The Stump and the Ring

Image from Pixabay

This is in response to the September Speculative Fiction Prompt from Carol Forester of Writing and Works, who has taken over from Diana Wallace Peach of Myths of the Mirror

Diana has caregiving commitments that have prevented her continuing with a prompt she clearly loved. I would like to add my thanks to Diana for her personal responses to the writers who have responded to this fun and often challenging prompt in the past, myself included.

The Stump and the Ring

She was as deadly as she was beautiful…

The battle had been sinister and long, but eventually she had won. He had saved the last of his strength to deliver the twisting spell, but the sorceress had broken his right arm with a precise slash from the flat of her elven steel… then used the return stroke to cleave his wand in two.

When she put down the sword, laughing, he knew that his death was to be ceremonial!

Something of his magic had worked, though – for her eyes flared with anger as she wiped blood from her nose. She paused to look at it, then, screaming with rage, she wiped the stained hand on his torn tunic, and slashed down at his own face with the side of her offended fist.

She was not a nice person, he decided, as the trained hand smacked into his own nose. It hurt…

He managed to roll flat with the blow, his right arm uselessly raised but cushioned – with the remains of his wand – against his solar plexus. She slowed and looked down at her prey. Her eyes cooled to ice. From the harness between her breasts, she drew the dagger. It flashed in the cool moonlight, a pale mirror of her bared teeth.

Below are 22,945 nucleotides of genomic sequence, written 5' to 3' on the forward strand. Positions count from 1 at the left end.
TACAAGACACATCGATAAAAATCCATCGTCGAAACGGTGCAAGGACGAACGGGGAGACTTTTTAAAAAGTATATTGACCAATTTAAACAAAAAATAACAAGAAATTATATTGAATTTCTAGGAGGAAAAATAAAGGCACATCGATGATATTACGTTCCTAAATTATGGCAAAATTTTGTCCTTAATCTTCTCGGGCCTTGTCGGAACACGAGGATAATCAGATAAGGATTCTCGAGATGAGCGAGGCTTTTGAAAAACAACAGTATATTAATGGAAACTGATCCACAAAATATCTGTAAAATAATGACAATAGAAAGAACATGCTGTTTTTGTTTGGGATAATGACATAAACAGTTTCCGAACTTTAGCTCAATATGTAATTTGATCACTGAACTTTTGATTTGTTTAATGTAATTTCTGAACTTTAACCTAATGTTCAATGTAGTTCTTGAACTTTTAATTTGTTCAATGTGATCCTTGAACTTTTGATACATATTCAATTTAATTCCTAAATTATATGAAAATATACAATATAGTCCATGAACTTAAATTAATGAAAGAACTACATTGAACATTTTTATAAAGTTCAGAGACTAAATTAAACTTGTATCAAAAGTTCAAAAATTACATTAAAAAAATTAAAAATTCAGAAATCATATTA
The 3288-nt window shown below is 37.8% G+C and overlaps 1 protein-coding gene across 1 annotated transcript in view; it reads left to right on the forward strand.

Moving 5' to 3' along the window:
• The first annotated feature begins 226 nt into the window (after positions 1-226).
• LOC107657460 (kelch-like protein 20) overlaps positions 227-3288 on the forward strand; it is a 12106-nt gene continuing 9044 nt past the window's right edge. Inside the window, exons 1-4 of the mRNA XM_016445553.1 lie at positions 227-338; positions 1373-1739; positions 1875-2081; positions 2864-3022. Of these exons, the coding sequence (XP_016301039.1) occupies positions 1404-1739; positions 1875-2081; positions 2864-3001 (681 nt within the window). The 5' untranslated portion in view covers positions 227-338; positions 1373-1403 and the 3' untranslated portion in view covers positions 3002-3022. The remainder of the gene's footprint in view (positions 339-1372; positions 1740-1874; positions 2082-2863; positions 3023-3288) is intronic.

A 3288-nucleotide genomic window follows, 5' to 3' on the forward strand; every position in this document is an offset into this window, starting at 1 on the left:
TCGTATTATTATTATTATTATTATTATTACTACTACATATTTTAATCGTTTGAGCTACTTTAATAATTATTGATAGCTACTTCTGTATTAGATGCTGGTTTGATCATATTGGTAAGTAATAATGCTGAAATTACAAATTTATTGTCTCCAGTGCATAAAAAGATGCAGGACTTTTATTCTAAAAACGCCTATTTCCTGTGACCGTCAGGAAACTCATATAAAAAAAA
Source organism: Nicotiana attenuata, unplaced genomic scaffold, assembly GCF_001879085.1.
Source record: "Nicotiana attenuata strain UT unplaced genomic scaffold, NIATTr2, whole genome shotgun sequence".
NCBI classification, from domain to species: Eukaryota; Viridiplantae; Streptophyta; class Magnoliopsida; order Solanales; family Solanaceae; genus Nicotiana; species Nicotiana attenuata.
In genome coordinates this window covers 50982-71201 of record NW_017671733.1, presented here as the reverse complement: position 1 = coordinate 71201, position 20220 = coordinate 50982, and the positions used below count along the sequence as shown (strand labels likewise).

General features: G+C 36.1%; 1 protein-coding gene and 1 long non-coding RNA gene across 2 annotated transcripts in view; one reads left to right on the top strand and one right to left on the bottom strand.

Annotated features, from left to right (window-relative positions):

Knowing that his death was imminent, he laughed with irony at the shards of iron that flew as molten drops onto his tender skin from the stump and core of the broken wand… a wand that now fizzed, pathetically

She snarled at his insane laughter, thinking he was mocking her; that he had one remaining trick to play. Crouching low, she came for his throat by running the point of the dagger along the length of his torso.

He moaned, annoyed at his weakness in the face of the approaching demise. His last action was to take a gulp of breath, as though it would carry his consciousness through into a dubious other realm.

The silver dagger glinted below. The wand fizzed, again. He knew it would be the last thing he ever heard…

But then… nothing,… until her hot and beautiful body slumped onto his, unconscious.

For long minutes he lay beneath her, expecting cruel laughter and trickery and then a dagger’s slow death.

But nothing…

In pain and with one arm, he pushed himself, breathlessly, into a semi-upright position. He looked at the head of the silent sorceress, apparently asleep on his chest. The remains of his wand, on the end of his damaged arm, still glowed red hot and was welded to a rather tasteful ring that the fading but resourceful twisting spell had driven through her septum.

The hot night air was tainted with a slight smell of burnt flesh

He would not, he muttered to himself, be bragging about this one down at the inn…

©️Copyright Stephen Tanham

Half-seeing

Image: ©️Stephen Tanham

The spiritual teacher and philosopher Krishnamurti once wrote:

‘Recognition dulls the mind’.

When I first read it, years ago, I disagreed with his proposition. Surely, I reasoned, the act of recognition is a result of intelligence? We learn to recognise something as an act of shortening the ‘path-length’ of the brain’s logic, as it wrestles to categorise the seen thing.